Mobile video and programmatic

October 20, 2014 / by Lina

How big is the video programmatic opportunity

If numbers are anything to go by, the eMarketer figures showing time spent by media by US adults, forecasts mobile to overtake online this year and contribute 50% to the overall digital media consumption number. At an overarching level, digital media consumption has been steadily growing year-on-year over the past five years and now represents over 47% of all media consumption in US. TV media consumption during the same period has been declining and now only accounts for 36% of all media consumption – that’s just 10% behind digital. The gradual yet significant shift in consumer media consumption behaviour is challenging existing advertising models and forcing agencies to re-think for the first time how they allocate budgets in the future.

Traditional marketers have developed successful brands in the tried and tested way via access to massive audience scale on TV. Over the last fifty years or so, agencies have cracked TV advertising and more importantly consumers get it. The new shift in consumer media consumption behaviour has created fragmentation, forcing agencies outside of their comfort zones and think beyond TV to build brands.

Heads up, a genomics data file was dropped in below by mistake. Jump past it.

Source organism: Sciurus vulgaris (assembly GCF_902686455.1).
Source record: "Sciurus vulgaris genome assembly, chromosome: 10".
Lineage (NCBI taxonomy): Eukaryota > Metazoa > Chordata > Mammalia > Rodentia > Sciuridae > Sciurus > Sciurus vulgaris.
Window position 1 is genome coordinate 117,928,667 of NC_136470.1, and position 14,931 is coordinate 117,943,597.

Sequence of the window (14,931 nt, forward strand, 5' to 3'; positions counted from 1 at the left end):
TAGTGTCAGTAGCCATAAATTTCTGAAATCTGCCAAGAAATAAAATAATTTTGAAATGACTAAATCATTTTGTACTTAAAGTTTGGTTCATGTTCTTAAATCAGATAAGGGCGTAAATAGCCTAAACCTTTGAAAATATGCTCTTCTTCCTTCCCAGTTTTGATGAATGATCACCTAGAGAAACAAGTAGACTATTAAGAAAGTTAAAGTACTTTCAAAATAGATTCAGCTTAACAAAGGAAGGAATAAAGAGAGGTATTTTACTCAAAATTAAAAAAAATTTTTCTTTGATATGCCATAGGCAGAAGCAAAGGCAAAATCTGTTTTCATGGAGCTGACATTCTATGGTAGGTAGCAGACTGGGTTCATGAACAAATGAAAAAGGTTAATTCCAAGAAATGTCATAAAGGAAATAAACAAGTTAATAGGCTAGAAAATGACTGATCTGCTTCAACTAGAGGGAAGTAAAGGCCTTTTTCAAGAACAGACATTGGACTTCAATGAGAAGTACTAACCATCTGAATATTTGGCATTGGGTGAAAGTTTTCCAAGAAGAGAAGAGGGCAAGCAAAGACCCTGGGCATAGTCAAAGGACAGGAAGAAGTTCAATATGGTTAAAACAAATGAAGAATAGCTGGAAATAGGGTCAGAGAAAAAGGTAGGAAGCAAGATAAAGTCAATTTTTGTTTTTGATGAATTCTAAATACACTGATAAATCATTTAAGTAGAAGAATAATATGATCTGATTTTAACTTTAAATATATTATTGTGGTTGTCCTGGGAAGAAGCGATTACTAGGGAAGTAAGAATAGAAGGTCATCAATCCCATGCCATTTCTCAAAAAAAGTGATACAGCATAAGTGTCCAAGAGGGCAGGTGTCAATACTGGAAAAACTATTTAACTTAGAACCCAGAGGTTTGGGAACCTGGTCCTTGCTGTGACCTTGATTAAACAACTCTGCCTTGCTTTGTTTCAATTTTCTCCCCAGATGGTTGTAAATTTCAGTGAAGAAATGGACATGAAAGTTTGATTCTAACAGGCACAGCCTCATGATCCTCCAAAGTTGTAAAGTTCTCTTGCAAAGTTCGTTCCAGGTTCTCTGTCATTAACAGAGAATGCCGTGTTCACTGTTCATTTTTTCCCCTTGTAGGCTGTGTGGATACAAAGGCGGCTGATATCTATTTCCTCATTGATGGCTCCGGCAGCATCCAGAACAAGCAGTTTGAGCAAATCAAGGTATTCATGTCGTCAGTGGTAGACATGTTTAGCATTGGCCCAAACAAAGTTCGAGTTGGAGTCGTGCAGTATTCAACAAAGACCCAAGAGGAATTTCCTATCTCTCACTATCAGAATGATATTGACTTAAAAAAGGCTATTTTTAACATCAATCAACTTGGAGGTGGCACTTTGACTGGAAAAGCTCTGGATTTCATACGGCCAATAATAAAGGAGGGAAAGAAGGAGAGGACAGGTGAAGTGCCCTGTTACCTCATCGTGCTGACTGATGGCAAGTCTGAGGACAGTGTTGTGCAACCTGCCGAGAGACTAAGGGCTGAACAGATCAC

Types of mobile video inventory

Video on mobile has been around for a while with pre, mid and post-roll – integrating video ads into video. Now advertisers are turning their attention to inserting video ads into applications and mobile sites, where there’s massive scale and publishers. A recent Mobile Marketing Association (MMA) study from April 2014 on mobile video advertising found that 75% of all mobile video ads were in-app.

Mobile video is in high demand and therefore buy side platforms need to provide buyers with access to massive scale of mobile video enabled ad inventory in order to deliver branding campaigns with audience targeting. The video standard VAST (Video Ad Serving Template), has lacked significant adoption by publishers and support from ad exchanges (few support VAST). The only viable option available to advertisers today that gives them massive scale and reach is HTML5 full-screen ads that run across mobile apps and sites. These run in any MRAID compliant full-screen interstitial on a smartphone that supports HTML5, which today includes all Apple and most Android devices.  That’s over 95% of the global smartphone market.